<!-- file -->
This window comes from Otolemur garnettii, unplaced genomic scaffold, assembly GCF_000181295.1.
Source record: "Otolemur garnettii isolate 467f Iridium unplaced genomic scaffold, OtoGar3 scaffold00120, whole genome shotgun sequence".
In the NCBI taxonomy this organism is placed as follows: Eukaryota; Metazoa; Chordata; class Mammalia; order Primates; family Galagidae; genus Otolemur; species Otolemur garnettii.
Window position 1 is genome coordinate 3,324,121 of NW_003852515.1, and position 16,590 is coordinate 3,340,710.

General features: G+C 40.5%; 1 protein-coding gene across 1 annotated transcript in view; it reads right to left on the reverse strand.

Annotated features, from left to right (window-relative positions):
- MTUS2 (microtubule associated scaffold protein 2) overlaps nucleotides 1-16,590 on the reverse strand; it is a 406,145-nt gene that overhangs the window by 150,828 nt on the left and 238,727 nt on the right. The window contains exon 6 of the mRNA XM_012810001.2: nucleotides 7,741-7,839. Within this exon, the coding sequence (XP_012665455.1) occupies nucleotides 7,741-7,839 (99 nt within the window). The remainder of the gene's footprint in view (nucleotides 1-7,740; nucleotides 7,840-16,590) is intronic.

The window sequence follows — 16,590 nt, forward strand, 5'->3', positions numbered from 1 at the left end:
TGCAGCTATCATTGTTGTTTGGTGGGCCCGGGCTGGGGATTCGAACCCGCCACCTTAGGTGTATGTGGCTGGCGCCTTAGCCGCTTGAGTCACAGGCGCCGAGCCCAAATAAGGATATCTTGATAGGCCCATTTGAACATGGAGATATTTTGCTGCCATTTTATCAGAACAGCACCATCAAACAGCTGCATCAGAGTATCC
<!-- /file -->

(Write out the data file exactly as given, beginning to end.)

This window comes from Otolemur garnettii, unplaced genomic scaffold, assembly GCF_000181295.1.
Source record: "Otolemur garnettii isolate 467f Iridium unplaced genomic scaffold, OtoGar3 scaffold00120, whole genome shotgun sequence".
In the NCBI taxonomy this organism is placed as follows: Eukaryota; Metazoa; Chordata; class Mammalia; order Primates; family Galagidae; genus Otolemur; species Otolemur garnettii.
Window position 1 is genome coordinate 3,324,121 of NW_003852515.1, and position 16,590 is coordinate 3,340,710.

General features: G+C 40.5%; 1 protein-coding gene across 1 annotated transcript in view; it reads right to left on the reverse strand.

Annotated features, from left to right (window-relative positions):
- MTUS2 (microtubule associated scaffold protein 2) overlaps nucleotides 1-16,590 on the reverse strand; it is a 406,145-nt gene that overhangs the window by 150,828 nt on the left and 238,727 nt on the right. The window contains exon 6 of the mRNA XM_012810001.2: nucleotides 7,741-7,839. Within this exon, the coding sequence (XP_012665455.1) occupies nucleotides 7,741-7,839 (99 nt within the window). The remainder of the gene's footprint in view (nucleotides 1-7,740; nucleotides 7,840-16,590) is intronic.

The window sequence follows — 16,590 nt, forward strand, 5'->3', positions numbered from 1 at the left end:
TGCAGCTATCATTGTTGTTTGGTGGGCCCGGGCTGGGGATTCGAACCCGCCACCTTAGGTGTATGTGGCTGGCGCCTTAGCCGCTTGAGTCACAGGCGCCGAGCCCAAATAAGGATATCTTGATAGGCCCATTTGAACATGGAGATATTTTGCTGCCATTTTATCAGAACAGCACCATCAAACAGCTGCATCAGAGTATCC